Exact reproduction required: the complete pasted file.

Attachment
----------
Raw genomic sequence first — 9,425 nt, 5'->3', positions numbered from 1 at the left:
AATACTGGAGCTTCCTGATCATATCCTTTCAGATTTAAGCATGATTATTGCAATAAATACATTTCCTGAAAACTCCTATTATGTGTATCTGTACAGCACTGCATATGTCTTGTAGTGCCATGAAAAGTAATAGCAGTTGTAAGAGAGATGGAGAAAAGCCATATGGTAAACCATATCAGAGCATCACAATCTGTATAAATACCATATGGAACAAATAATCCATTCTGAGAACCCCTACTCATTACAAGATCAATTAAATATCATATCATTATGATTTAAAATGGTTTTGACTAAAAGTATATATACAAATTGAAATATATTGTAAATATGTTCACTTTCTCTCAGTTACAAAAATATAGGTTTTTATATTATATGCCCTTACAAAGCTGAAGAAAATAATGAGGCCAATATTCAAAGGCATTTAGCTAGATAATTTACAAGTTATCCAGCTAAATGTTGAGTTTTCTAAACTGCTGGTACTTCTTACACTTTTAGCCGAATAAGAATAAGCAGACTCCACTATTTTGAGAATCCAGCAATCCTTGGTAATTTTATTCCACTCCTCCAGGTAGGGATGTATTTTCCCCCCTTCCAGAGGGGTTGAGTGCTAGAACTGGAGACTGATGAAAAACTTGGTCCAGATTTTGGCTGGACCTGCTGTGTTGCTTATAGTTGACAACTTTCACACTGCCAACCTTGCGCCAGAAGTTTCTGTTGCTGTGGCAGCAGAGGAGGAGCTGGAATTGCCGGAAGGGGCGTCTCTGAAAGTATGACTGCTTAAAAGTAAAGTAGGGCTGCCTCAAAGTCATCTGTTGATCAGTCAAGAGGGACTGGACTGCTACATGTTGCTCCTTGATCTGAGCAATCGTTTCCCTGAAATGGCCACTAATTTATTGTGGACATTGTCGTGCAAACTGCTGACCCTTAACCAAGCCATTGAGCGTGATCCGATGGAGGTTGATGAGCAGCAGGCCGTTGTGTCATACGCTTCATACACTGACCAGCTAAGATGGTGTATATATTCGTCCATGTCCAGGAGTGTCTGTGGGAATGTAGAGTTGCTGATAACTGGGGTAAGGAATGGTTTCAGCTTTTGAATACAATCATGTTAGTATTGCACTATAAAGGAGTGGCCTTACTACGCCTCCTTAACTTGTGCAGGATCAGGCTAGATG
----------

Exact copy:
Raw genomic sequence first — 9,425 nt, 5'->3', positions numbered from 1 at the left:
AATACTGGAGCTTCCTGATCATATCCTTTCAGATTTAAGCATGATTATTGCAATAAATACATTTCCTGAAAACTCCTATTATGTGTATCTGTACAGCACTGCATATGTCTTGTAGTGCCATGAAAAGTAATAGCAGTTGTAAGAGAGATGGAGAAAAGCCATATGGTAAACCATATCAGAGCATCACAATCTGTATAAATACCATATGGAACAAATAATCCATTCTGAGAACCCCTACTCATTACAAGATCAATTAAATATCATATCATTATGATTTAAAATGGTTTTGACTAAAAGTATATATACAAATTGAAATATATTGTAAATATGTTCACTTTCTCTCAGTTACAAAAATATAGGTTTTTATATTATATGCCCTTACAAAGCTGAAGAAAATAATGAGGCCAATATTCAAAGGCATTTAGCTAGATAATTTACAAGTTATCCAGCTAAATGTTGAGTTTTCTAAACTGCTGGTACTTCTTACACTTTTAGCCGAATAAGAATAAGCAGACTCCACTATTTTGAGAATCCAGCAATCCTTGGTAATTTTATTCCACTCCTCCAGGTAGGGATGTATTTTCCCCCCTTCCAGAGGGGTTGAGTGCTAGAACTGGAGACTGATGAAAAACTTGGTCCAGATTTTGGCTGGACCTGCTGTGTTGCTTATAGTTGACAACTTTCACACTGCCAACCTTGCGCCAGAAGTTTCTGTTGCTGTGGCAGCAGAGGAGGAGCTGGAATTGCCGGAAGGGGCGTCTCTGAAAGTATGACTGCTTAAAAGTAAAGTAGGGCTGCCTCAAAGTCATCTGTTGATCAGTCAAGAGGGACTGGACTGCTACATGTTGCTCCTTGATCTGAGCAATCGTTTCCCTGAAATGGCCACTAATTTATTGTGGACATTGTCGTGCAAACTGCTGACCCTTAACCAAGCCATTGAGCGTGATCCGATGGAGGTTGATGAGCAGCAGGCCGTTGTGTCATACGCTTCATACACTGACCAGCTAAGATGGTGTATATATTCGTCCATGTCCAGGAGTGTCTGTGGGAATGTAGAGTTGCTGATAACTGGGGTAAGGAATGGTTTCAGCTTTTGAATACAATCATGTTAGTATTGCACTATAAAGGAGTGGCCTTACTACGCCTCCTTAACTTGTGCAGGATCAGGCTAGATG